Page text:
I hugged and kissed him and although he was still crying hard, he allowed Mrs. M to lead him into the classroom. She looked at me from the classroom door and said, “Call me in an hour.”

An hour later, I called her from the parking lot. I’d been unable to drive away.


December, 2009: Homeschooling

“You have to kill me! Kill me, Mommy! Call the police and tell them to kill me!”

I was crouched on my knees over Carter, trying to restrain him without hurting either one of us. His face bled into the couch cushions because he had slammed it against the stairs until his nose bled, his lip was split, and he’d raised a giant blue lump on his hairline.

Carter cried under me for an hour, shrieking for long, wordless minutes. Tears dripped off the end of my nose and onto the back of his head and my muscles trembled from holding my static position for so long. As his rage finally began to burn out, he turned his head and looked into my eyes. Cold and low, he said, “Someday I’m going to kill myself and there won’t be anything you can do about it.”

I made my firm Mom face, the one that caused my three older children to straighten their spines in a hurry, and said, “I will never let you do that. I will always keep you safe no matter what.”


September, 2009: Carter’s Last Day at Public School

Carter screamed. I put him in the car to drive him to the 14th day of school of his first grade year and he screamed.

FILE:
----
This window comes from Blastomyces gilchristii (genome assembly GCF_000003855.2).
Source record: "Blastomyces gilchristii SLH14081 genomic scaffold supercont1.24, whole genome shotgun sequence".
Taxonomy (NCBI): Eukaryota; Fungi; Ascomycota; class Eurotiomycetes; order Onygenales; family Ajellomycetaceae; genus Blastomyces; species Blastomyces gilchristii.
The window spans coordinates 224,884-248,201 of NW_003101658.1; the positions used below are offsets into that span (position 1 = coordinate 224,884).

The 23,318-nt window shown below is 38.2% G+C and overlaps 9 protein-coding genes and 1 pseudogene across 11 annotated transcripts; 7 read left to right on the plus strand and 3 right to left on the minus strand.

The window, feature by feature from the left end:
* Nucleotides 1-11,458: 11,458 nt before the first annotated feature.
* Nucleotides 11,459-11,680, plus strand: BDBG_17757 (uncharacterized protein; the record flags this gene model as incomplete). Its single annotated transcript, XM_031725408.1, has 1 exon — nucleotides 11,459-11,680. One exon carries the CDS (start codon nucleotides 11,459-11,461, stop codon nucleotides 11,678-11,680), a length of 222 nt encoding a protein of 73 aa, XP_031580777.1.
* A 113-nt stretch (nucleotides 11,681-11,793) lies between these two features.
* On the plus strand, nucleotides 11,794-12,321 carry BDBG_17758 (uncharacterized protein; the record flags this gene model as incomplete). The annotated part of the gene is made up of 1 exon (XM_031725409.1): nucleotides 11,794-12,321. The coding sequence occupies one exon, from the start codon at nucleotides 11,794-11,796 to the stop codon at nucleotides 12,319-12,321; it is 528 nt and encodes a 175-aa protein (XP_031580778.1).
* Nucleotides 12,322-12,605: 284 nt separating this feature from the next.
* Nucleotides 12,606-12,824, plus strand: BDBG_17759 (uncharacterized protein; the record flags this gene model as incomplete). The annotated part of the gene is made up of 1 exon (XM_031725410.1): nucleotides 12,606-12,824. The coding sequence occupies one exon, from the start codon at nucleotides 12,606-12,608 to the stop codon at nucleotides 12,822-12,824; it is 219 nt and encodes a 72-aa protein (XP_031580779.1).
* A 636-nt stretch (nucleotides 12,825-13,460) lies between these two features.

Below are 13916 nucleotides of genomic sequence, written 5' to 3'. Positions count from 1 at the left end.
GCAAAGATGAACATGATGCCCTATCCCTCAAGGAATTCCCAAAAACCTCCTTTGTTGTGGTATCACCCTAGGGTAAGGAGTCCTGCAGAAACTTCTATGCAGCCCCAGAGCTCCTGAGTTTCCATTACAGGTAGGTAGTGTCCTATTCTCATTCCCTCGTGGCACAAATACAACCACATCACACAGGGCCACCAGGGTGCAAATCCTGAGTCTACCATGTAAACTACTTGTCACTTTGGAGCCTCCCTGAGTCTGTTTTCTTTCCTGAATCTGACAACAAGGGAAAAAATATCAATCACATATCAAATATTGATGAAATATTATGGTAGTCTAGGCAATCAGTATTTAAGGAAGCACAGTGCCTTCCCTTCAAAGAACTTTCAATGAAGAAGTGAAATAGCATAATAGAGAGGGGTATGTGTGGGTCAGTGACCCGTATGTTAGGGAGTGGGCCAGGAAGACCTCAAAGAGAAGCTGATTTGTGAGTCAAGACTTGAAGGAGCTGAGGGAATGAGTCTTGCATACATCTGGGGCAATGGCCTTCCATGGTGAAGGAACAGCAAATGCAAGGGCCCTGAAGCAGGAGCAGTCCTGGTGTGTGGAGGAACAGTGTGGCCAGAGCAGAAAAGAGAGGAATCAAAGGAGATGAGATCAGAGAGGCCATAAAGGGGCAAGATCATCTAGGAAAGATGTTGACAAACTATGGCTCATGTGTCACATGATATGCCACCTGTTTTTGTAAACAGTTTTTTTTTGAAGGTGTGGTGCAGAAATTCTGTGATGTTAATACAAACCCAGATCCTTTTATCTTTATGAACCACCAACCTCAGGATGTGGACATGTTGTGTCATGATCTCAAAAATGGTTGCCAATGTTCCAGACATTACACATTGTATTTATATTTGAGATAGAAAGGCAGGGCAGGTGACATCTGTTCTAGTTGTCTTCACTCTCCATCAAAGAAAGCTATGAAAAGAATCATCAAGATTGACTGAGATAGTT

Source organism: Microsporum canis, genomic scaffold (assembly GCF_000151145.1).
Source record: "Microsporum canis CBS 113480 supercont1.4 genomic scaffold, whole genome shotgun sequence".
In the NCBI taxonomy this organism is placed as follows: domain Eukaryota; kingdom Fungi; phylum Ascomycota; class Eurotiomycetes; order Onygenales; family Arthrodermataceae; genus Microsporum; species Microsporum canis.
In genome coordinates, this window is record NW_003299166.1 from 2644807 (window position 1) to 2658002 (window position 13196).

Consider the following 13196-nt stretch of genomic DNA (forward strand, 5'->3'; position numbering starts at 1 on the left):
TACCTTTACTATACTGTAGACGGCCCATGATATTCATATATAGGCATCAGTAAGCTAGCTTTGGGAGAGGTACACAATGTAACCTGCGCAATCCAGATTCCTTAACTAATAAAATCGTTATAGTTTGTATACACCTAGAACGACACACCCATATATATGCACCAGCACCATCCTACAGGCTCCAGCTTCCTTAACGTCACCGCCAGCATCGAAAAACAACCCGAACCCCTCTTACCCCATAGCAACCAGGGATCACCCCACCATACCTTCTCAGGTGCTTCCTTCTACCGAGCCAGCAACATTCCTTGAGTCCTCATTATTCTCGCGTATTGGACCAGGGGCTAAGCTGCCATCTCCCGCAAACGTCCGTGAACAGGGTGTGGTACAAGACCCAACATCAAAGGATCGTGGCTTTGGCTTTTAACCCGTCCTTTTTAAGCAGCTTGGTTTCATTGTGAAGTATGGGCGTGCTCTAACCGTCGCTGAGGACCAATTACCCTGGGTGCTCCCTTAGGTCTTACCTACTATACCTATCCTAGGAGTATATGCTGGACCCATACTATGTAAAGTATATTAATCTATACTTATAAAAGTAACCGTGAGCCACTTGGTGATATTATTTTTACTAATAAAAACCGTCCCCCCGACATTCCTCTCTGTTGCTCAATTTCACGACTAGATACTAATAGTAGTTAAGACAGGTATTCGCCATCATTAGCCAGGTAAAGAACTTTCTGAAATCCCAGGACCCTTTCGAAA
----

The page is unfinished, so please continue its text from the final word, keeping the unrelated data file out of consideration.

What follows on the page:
The day before, he had screamed.

The day before that, he had screamed.

Every day, he screamed. His regular education teacher sent him to his special education teacher because he wouldn’t (couldn’t) stop screaming, and the special education teacher (I overheard her from the hall) told him, “You stop that right now! There is nothing wrong with you!”

The special education teacher sent him to the nurse because he wouldn’t (couldn’t) stop screaming, and the nurse in turn sent him to the principal.

They all (the teachers, the nurse, the principal, the social worker, other people sent to tell me things in stern voices) told me that I must not baby him. I must drop him off on time and I may not pick him up before the final bell, or I would again be referred to truancy court, to which parents are sent after some specific number of absences, no matter the cause.

Except finally, in spite of those threats, the screaming was too much, Carter’s anguish unbearable, and I turned the car around and took him home.


March, 2009: Parent Teacher Conference Day